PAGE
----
Mountainsmith packs - long term reports?

4:09 a.m. on January 11, 2015 (EST)
NM_forester
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I'm curious about the most recent line of Mountainsmith packs, like the Lariat 65, Apex 80, and Juniper 55. I'm wondering about the most recent models, which came around I think about two years ago. Specifically, I'm looking for packs that have are a little more beefy suspension-wise than my Osprey Volt. I'm thinking the Lariat 65 for myself and the Juniper 55 for my wife. They were comfortable packs and we both liked the features.

There are quite a few reviews online, but as far as I can tell, few are from people who have used the packs for very long. How have they held up? Have they remained comfortable? How have they performed with heavy loads?

2:46 p.m. on January 11, 2015 (EST)
trouthunter
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Hi CO west,

I don't have experience with these packs myself but I hope some of the other members here can help. I see you did look at at least one review here on Trailspace but, the review has not been updated.

Anyhow, welcome to Trailspace and I hope you get some help on this!

1:40 p.m. on January 31, 2015 (EST)
hikermor
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I am still using MS packs purchased thirty years ago.  They are durable (obviously), comfortable, and sturdy.  I am not familiar with the particular models you list, but MS packs are good items, IMHO

4:28 p.m. on January 31, 2015 (EST)
andrew f. @leadbelly2550
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i would discern between that 30 year old Mountainsmith backpack and the newer ones.  Mountainsmith was started in Colorado and made great backpacks in its heyday.  The company eventually took manufacturing offshore, then sold out.  It's a story not unlike what happened to Dana Design after K2/Marmot bought them out.  http://mountainsmith.com/about-mountainsmith I have no personal experience with their more recent products but have heard that they are nothing like the early years in terms of quality and durability.  that said, they may make a fine product today.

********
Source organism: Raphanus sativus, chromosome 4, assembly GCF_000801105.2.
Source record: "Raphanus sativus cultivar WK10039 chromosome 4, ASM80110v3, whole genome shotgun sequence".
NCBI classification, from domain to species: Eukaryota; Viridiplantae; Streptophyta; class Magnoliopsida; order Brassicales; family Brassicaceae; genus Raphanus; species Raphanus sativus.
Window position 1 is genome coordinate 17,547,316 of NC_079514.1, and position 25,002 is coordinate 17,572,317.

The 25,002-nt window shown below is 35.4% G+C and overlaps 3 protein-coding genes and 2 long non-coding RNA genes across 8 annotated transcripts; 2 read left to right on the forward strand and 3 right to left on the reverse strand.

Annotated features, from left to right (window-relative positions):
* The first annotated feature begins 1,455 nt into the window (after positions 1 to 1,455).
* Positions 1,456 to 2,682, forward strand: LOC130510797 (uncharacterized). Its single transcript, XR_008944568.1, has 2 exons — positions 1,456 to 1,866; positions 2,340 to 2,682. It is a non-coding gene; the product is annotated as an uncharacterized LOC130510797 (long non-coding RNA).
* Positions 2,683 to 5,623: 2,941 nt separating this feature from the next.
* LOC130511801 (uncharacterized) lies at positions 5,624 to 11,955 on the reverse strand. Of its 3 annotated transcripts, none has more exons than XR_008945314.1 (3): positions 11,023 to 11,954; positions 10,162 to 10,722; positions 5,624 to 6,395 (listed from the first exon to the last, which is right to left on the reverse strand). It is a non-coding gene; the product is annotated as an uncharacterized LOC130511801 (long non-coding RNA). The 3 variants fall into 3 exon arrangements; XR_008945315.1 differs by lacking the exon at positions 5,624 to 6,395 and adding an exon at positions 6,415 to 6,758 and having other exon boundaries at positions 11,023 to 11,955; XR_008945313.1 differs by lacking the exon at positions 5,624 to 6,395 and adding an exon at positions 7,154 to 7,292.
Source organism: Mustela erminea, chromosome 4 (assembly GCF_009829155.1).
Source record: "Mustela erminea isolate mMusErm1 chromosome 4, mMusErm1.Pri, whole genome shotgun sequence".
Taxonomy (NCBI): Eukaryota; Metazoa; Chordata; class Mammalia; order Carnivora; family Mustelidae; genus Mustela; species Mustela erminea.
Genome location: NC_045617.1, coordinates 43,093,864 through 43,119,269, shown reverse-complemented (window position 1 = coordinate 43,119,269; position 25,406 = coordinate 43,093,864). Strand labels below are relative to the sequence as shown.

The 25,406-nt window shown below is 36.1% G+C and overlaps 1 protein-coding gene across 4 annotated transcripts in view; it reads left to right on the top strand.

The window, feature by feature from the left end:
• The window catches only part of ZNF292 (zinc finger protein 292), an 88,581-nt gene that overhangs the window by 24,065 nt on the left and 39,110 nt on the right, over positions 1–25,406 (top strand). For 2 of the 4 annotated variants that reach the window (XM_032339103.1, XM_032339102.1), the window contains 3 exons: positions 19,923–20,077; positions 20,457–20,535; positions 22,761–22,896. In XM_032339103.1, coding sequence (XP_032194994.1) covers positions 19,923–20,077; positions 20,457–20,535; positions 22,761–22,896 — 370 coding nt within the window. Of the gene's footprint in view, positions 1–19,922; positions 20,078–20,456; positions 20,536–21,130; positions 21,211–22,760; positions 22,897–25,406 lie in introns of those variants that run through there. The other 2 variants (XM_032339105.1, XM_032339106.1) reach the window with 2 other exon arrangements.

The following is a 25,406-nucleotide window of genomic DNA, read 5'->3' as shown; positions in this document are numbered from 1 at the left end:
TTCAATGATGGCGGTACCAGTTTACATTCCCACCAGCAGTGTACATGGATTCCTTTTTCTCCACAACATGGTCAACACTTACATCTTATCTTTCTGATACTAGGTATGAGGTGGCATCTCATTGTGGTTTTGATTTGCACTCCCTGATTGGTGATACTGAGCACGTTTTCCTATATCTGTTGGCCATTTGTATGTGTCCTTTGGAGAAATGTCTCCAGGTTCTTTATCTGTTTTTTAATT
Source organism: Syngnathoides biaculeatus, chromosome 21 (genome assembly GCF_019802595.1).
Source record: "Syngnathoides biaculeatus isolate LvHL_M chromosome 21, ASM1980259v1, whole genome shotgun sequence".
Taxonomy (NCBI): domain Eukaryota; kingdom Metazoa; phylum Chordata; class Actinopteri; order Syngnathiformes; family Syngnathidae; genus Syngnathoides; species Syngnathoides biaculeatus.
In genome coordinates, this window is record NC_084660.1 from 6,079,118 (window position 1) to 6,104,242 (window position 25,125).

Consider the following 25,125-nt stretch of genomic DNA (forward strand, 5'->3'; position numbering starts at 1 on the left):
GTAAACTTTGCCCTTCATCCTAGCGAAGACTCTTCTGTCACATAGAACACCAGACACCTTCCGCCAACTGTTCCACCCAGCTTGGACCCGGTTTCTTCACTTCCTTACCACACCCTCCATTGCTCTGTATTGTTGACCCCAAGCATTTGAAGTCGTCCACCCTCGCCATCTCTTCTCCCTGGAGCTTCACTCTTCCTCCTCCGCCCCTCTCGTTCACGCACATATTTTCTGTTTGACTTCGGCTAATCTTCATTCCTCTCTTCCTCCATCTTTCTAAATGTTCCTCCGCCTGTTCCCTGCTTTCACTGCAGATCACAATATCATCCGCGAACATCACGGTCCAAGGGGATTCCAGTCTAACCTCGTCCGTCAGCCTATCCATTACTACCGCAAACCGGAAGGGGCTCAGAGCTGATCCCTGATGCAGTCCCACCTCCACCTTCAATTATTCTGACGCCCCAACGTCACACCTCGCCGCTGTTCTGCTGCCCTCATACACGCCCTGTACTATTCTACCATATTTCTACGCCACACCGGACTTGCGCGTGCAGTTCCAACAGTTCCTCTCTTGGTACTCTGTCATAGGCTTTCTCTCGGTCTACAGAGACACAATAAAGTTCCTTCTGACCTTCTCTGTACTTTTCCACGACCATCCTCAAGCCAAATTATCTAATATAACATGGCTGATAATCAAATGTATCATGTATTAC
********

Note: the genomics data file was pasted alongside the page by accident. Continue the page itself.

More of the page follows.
Mountainsmith's founder, Patrick Smith, was/is behind Kifaru, a hunting/military oriented pack manufacturer that is reputed to make high quality gear (i'm not personally familiar with Kifaru either).  Made in relatively small quantities in the US, quite expensive.  If I were looking for a backpack with the old-school Mountainsmith DNA, I would look at Kifaru and look carefully at the product before buying Mountainsmith. http://www.kifaru.net/aboutus.html  

12:47 p.m. on February 1, 2015 (EST)
hikermor
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You make some valid points. I would add that I have a more recent MS product, a waist pack plus strapettes, that has held up well for the last five years or so.  The OP was asking for long term reports, but ownership changes,and quality varies.

1:44 p.m. on February 1, 2015 (EST)
ghostdog
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leadbelly2550 said:

i would discern between that 30 year old Mountainsmith backpack and the newer ones.  Mountainsmith was started in Colorado and made great backpacks in its heyday.  The company eventually took manufacturing offshore, then sold out.